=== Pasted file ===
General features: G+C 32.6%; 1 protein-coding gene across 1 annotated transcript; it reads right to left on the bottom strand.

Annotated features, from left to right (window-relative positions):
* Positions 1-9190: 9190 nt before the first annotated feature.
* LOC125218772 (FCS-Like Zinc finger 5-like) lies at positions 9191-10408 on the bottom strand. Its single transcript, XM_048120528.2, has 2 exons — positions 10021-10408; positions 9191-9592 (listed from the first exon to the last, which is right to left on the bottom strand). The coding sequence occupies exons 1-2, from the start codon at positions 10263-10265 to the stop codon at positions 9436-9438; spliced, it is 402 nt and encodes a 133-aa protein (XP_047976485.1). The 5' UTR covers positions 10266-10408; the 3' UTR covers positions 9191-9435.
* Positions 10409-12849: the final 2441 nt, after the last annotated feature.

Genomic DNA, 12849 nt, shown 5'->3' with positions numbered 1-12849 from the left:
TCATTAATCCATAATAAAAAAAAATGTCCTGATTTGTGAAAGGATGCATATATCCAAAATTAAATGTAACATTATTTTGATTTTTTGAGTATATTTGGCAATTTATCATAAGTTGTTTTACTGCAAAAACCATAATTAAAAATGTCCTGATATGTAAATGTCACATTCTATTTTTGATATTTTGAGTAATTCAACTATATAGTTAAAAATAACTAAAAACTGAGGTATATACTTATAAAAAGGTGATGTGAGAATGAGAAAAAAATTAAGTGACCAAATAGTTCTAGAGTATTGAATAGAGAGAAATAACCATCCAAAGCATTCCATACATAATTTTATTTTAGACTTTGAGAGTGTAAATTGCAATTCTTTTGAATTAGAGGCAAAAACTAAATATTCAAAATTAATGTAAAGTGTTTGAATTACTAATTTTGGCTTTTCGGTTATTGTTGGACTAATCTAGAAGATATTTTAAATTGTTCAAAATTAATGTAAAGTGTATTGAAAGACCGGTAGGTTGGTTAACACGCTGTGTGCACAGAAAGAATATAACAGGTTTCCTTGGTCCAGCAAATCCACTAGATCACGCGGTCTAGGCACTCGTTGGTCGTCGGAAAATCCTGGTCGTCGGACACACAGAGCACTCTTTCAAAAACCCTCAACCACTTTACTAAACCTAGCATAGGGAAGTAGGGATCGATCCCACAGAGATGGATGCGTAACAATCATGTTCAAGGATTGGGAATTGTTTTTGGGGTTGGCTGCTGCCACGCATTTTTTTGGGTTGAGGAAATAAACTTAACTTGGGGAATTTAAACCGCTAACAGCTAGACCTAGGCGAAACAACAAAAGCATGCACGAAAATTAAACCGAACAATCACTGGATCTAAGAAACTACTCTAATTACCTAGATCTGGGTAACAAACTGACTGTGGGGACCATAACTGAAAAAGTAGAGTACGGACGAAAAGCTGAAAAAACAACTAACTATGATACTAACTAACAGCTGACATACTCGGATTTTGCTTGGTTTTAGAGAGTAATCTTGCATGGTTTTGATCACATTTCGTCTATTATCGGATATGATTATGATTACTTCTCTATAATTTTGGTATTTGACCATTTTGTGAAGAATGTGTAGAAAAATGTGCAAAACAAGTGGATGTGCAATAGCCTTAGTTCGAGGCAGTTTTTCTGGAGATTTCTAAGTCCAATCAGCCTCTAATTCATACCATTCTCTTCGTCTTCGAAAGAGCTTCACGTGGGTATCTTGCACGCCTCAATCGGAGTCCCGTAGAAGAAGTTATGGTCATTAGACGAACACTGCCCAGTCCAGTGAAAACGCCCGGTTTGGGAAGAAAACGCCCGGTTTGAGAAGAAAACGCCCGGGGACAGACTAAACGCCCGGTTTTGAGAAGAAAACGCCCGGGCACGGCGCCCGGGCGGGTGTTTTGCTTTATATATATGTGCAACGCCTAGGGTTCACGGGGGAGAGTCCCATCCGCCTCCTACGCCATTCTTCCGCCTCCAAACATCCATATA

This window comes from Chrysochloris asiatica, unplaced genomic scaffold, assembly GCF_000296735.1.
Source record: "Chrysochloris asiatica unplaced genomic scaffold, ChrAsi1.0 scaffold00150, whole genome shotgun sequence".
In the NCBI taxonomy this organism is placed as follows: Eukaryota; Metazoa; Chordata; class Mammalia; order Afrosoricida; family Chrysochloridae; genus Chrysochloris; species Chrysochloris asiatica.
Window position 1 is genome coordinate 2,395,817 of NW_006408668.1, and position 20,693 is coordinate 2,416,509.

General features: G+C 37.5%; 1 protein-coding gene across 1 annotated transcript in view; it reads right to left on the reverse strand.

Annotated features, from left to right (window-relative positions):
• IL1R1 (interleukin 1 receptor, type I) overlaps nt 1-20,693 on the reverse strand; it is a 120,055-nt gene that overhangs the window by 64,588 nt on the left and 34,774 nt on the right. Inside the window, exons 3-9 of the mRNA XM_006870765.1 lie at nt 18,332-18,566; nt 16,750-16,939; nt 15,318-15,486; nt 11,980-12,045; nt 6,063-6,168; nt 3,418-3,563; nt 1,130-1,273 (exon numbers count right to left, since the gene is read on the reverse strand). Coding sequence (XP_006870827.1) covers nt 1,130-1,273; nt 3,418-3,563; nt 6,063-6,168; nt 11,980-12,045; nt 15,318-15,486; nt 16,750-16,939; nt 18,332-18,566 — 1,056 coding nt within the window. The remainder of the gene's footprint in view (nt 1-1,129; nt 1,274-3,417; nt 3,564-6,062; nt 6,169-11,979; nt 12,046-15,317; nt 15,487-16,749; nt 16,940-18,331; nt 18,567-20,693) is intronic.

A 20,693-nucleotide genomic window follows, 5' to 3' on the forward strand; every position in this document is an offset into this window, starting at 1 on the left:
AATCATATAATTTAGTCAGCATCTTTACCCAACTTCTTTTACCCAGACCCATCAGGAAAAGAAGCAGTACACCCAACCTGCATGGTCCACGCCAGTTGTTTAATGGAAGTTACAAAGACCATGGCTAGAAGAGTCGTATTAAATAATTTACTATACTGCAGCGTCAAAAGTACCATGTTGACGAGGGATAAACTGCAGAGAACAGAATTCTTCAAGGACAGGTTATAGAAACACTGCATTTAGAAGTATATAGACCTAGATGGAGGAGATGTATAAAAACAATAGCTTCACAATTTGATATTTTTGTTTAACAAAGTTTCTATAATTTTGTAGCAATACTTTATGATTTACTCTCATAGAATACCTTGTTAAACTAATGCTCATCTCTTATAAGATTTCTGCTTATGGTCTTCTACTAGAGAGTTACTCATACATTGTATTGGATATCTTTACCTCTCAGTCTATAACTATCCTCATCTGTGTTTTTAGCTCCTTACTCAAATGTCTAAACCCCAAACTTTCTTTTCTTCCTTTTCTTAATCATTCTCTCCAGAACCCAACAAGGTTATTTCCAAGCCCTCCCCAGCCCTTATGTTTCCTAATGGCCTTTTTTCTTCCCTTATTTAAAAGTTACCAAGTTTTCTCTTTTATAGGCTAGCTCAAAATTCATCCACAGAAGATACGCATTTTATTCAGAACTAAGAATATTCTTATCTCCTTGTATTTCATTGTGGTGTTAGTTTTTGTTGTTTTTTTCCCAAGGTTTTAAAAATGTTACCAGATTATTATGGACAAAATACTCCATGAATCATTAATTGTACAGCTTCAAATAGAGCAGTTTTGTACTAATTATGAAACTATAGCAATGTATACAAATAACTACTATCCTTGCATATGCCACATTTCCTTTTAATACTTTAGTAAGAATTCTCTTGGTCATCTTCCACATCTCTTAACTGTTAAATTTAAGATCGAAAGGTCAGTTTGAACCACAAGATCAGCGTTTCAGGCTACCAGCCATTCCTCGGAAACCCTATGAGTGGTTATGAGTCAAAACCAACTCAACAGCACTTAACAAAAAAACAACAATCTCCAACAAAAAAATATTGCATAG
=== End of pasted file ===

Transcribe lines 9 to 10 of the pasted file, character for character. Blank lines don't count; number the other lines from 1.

Source record: "Chrysochloris asiatica unplaced genomic scaffold, ChrAsi1.0 scaffold00150, whole genome shotgun sequence".
In the NCBI taxonomy this organism is placed as follows: Eukaryota; Metazoa; Chordata; class Mammalia; order Afrosoricida; family Chrysochloridae; genus Chrysochloris; species Chrysochloris asiatica.